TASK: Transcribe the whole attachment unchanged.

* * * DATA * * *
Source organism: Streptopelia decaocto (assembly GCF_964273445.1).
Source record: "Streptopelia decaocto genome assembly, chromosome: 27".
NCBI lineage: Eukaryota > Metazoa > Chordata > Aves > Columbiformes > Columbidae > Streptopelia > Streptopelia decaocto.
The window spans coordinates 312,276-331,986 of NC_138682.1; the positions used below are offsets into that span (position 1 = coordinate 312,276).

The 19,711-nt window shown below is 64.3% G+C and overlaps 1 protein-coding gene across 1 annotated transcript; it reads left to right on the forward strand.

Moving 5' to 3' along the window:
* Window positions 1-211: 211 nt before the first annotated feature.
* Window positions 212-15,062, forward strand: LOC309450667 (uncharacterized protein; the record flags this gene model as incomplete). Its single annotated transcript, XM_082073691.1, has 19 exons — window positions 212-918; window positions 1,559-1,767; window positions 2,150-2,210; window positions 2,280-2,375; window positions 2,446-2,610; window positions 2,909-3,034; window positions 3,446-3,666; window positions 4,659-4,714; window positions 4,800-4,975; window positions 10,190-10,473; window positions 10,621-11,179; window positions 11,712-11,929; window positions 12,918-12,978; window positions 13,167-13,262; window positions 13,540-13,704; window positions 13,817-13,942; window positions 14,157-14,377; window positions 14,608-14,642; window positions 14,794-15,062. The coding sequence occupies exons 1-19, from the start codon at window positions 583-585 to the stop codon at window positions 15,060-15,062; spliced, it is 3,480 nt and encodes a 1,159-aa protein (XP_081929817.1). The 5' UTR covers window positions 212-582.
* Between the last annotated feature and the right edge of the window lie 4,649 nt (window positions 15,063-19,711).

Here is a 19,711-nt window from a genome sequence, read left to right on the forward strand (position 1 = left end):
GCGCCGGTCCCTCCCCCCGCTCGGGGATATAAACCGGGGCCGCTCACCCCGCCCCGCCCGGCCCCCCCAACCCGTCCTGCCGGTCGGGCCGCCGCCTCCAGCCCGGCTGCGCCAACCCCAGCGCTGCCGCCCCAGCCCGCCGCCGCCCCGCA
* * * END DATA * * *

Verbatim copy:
Source organism: Streptopelia decaocto (assembly GCF_964273445.1).
Source record: "Streptopelia decaocto genome assembly, chromosome: 27".
NCBI lineage: Eukaryota > Metazoa > Chordata > Aves > Columbiformes > Columbidae > Streptopelia > Streptopelia decaocto.
The window spans coordinates 312,276-331,986 of NC_138682.1; the positions used below are offsets into that span (position 1 = coordinate 312,276).

The 19,711-nt window shown below is 64.3% G+C and overlaps 1 protein-coding gene across 1 annotated transcript; it reads left to right on the forward strand.

Moving 5' to 3' along the window:
* Window positions 1-211: 211 nt before the first annotated feature.
* Window positions 212-15,062, forward strand: LOC309450667 (uncharacterized protein; the record flags this gene model as incomplete). Its single annotated transcript, XM_082073691.1, has 19 exons — window positions 212-918; window positions 1,559-1,767; window positions 2,150-2,210; window positions 2,280-2,375; window positions 2,446-2,610; window positions 2,909-3,034; window positions 3,446-3,666; window positions 4,659-4,714; window positions 4,800-4,975; window positions 10,190-10,473; window positions 10,621-11,179; window positions 11,712-11,929; window positions 12,918-12,978; window positions 13,167-13,262; window positions 13,540-13,704; window positions 13,817-13,942; window positions 14,157-14,377; window positions 14,608-14,642; window positions 14,794-15,062. The coding sequence occupies exons 1-19, from the start codon at window positions 583-585 to the stop codon at window positions 15,060-15,062; spliced, it is 3,480 nt and encodes a 1,159-aa protein (XP_081929817.1). The 5' UTR covers window positions 212-582.
* Between the last annotated feature and the right edge of the window lie 4,649 nt (window positions 15,063-19,711).

Here is a 19,711-nt window from a genome sequence, read left to right on the forward strand (position 1 = left end):
GCGCCGGTCCCTCCCCCCGCTCGGGGATATAAACCGGGGCCGCTCACCCCGCCCCGCCCGGCCCCCCCAACCCGTCCTGCCGGTCGGGCCGCCGCCTCCAGCCCGGCTGCGCCAACCCCAGCGCTGCCGCCCCAGCCCGCCGCCGCCCCGCA